Dambulla lies 178km northeast of the capital Colombo. While a drive in a cab may take you 4 hours, and cost about LKR 9000 plus, a bus is also a convenient way of getting there. Catch the bus from Katunayake bus stand and take the 6-hour ride for about LKR 300. Accommodation: Amaya Lake Resort helps you unplug from the profusion of tourist footfall that one finds on this sector. The resort and spa is wedged in a green belt, with relaxing surroundings of forests and a shimmering lake. Pool side lounging, time at the spa or just relaxation in plush cottages propped between copses of trees can be the order of the day if you don’t want to step out. More information on the website of the property.

Tip:

Wear modest clothing while entering temples. Carry easy to pull on pants and a light shawl to cover your shoulders and legs when entering.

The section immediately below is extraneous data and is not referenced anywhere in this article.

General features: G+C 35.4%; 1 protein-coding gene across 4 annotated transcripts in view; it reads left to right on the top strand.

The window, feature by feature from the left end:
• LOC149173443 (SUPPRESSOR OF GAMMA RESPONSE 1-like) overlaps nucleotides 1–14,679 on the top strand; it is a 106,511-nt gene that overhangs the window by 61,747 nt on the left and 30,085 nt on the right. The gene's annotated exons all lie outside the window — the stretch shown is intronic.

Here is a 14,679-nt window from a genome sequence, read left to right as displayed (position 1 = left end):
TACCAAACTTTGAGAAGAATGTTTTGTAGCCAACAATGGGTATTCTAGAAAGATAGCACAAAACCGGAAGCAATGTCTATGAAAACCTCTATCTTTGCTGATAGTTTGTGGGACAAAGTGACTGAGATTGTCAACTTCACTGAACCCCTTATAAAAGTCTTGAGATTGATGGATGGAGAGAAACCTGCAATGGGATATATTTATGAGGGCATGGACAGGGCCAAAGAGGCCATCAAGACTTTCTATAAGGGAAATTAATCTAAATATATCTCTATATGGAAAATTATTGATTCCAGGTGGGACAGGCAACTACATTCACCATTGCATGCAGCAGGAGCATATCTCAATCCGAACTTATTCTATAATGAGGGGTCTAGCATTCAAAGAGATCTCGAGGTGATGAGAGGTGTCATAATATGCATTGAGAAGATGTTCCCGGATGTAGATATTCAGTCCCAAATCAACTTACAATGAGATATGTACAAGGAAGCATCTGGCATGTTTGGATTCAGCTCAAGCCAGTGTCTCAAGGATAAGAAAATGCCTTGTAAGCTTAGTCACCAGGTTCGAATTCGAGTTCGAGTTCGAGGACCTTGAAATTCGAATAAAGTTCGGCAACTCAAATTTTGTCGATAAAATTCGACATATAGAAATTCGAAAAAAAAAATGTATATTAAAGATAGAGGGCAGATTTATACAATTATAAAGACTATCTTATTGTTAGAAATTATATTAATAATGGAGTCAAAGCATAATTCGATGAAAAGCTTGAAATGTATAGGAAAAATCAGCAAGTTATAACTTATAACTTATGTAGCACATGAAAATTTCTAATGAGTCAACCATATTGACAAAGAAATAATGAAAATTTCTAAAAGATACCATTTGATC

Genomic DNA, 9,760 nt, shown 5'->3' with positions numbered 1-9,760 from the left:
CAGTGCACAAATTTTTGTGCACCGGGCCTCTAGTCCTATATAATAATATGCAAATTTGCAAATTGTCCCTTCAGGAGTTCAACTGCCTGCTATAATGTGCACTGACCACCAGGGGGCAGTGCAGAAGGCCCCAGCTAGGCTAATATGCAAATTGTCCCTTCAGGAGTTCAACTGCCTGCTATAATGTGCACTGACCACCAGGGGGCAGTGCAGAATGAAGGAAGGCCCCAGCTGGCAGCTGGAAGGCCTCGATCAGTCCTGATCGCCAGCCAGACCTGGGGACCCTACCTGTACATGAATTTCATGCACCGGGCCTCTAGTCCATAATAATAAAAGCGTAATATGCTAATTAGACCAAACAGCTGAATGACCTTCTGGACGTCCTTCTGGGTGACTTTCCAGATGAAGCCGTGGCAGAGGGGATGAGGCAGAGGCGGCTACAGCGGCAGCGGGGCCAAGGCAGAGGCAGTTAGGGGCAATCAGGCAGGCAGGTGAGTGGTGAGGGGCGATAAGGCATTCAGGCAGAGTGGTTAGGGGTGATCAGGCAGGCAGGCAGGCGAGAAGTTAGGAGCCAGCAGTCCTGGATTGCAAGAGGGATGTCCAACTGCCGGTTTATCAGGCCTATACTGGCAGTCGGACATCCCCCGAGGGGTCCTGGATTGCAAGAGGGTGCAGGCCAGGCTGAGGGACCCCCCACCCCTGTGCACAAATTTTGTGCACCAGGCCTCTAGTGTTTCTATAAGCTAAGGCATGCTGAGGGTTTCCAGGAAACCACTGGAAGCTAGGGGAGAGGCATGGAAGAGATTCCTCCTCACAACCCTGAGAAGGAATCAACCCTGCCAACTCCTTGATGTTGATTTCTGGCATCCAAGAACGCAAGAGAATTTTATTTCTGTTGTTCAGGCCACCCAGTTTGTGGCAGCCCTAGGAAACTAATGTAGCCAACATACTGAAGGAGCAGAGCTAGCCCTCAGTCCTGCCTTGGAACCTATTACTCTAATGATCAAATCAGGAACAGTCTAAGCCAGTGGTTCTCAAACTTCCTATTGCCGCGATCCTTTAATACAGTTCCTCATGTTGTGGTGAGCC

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AUTHOR'S BIO: ‘Pin the tail on the donkey’ kind of travels are Supriya’s favourite! Arrive at a bus stop, point towards a destination and just head out. It’s rather ironic that from her ‘Google-less travel’ days, she has contributed to over 30 books for Lonely Planet. Supriya has words in several international and national travel publications and also curates and edits a weekly column for a leading Indian newspaper.